Pupils across England will get their A-level results on Thursday, and while most of them celebrate, their exams officers, teachers and school leaders will be deciding what to do about those who haven’t got the results they had been expecting.

Each exam board takes a slightly different approach to the re-marking and appeals process, so we have collated all the latest information on how the system will work this year and how much it will cost to make it easier for schools dealing with unexpected results on the day.

1. How can I get copies of marked exam papers?

If a grade doesn’t look right and your school wants to check a pupil’s marked exam paper, you can get hold of them from the exam boards.

This is called “access to scripts”, and is often used by schools when weighing up whether or not to ask for a re-mark.

How you go about doing this and how much it costs depends on the exam board.

For Edexcel exams, all electronically marked papers can be downloaded by schools for free from the Edexcel Online service from Thursday. This is a new system that was announced last year.

The other three exam boards have to release photocopies of marked A-level scripts when asked to do so by schools (or by “private candidates”, like those who are home educated), but they charge a fee.

WJEC charges £11 per paper, OCR £11.40 and AQA £13.95. The deadline to apply to all three for a copy of a paper is August 24, one week after A-level results day.

For pupils whose university place is pending, schools should go straight to a priority re-mark (see point 3), rather than waiting for a marked paper.

2. How do I report missing or incomplete exam results?

All four boards have a slightly different approach to queries about missing or incomplete results.

AQA asks exams officers to call them, and has full details of its procedure here.

OCR has a “missing and incomplete result service”, which is available online here.

Those with enquiries about missing results from WJEC should call the board’s centre support team on 029 2026 5000 or email centres@wjec.co.uk.

Edexcel asks schools whose results are missing or incomplete to call 0844 463 2535 or e-mail examsofficers@pearson.com.


3. How can I request an A-level exam re-mark?

The exam boards call these “enquiries about results”, and they can involve several different approaches, all with different fees (see table). These fees are only generally charged if a review does not result in a change in mark.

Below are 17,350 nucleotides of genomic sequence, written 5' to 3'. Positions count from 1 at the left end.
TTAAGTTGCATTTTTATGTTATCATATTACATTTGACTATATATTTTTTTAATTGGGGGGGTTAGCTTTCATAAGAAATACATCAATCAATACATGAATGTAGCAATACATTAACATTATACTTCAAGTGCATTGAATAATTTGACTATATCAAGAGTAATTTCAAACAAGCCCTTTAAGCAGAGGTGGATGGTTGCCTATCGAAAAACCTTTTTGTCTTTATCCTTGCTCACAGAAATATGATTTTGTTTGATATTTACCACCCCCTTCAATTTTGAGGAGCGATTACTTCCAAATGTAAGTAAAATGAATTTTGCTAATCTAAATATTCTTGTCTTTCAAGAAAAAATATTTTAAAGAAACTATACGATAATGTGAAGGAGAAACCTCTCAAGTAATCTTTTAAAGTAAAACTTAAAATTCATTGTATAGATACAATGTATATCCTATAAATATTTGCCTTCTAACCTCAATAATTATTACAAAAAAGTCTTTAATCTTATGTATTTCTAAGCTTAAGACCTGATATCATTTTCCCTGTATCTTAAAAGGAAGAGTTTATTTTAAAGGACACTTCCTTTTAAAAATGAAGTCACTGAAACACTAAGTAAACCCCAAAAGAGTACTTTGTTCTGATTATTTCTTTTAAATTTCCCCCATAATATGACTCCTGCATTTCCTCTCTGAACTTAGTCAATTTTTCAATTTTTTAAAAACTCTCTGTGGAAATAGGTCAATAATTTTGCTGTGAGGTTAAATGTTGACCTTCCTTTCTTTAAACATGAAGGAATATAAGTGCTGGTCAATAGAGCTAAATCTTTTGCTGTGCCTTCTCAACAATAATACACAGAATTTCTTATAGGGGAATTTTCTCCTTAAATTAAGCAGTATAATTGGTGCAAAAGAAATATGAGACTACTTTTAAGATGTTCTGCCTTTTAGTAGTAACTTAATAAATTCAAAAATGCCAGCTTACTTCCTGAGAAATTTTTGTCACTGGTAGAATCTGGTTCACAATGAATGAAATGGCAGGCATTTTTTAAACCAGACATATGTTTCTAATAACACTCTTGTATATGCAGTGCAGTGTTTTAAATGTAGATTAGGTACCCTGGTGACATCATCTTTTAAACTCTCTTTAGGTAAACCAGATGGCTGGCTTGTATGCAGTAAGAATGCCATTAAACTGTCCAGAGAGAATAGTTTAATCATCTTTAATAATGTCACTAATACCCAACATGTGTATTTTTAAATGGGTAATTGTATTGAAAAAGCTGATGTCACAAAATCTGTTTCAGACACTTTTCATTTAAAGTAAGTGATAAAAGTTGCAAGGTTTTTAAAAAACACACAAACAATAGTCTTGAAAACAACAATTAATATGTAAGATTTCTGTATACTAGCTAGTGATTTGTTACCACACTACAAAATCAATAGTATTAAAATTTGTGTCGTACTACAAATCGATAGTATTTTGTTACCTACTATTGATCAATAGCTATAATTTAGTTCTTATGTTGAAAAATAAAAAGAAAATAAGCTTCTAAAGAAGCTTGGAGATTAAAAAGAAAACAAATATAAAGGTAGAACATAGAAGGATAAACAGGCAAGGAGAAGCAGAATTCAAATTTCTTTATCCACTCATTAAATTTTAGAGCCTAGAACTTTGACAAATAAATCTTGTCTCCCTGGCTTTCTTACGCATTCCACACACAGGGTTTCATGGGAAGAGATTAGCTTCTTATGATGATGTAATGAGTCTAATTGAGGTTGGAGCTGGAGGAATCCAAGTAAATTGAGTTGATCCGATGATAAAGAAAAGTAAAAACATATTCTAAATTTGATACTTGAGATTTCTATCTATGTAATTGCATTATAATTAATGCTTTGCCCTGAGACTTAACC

A-level re-mark fees

Schools can request…

  • A clerical re-check: Not a re-mark, but a check on how the marking procedure has been applied to a particular paper. The deadline for these is September 21 and schools can expect a response within 10 calendar days.
  • A full re-mark: Referred-to as a “review of marking” by the exam boards, this is a clerical check and a review of all the marks given for a paper. The deadline is September 21 and responses are issued within 20 calendar days.
  • A priority re-mark: The same as a full re-mark, but carried out earlier and quicker. The deadline is August 24, and schools get their response within 15 calendar days.
  • A review of moderation: If a school isn’t happy with the moderation of internally assessed coursework marks, it can ask for a do-over. The cost can vary significantly depending on the exam board and how many pupils were included in the original sample sent to the board. As a result, we have not included it in our fees table to avoid confusion.

4. How do I appeal an A-level mark?

If a school has been through the re-marking process and still isn’t happy with the result, it can appeal, with fees again varying between exam boards.

A-level results appeals fees

The appeal process has two stages: a preliminary process which involves an investigation of the case, and a hearing held by an independent appeals committee.

Schools must complete the preliminary appeal before progressing to the committee stage.

Requests for appeals must be sent to exam boards within 30 calendar days of receiving the outcome of a re-mark, and must clearly set out a school’s grounds for appeal.

The JCQ, which represents the exam boards, has published a guide to this process here.

There are also other elements of the exams system that schools can appeal against.

For example, if a school has reported malpractice and is unhappy with a decision made about the report, it can appeal.

Appeals can also be made against decisions made in regards to access arrangements and special consideration, and against any sanctions imposed on them.

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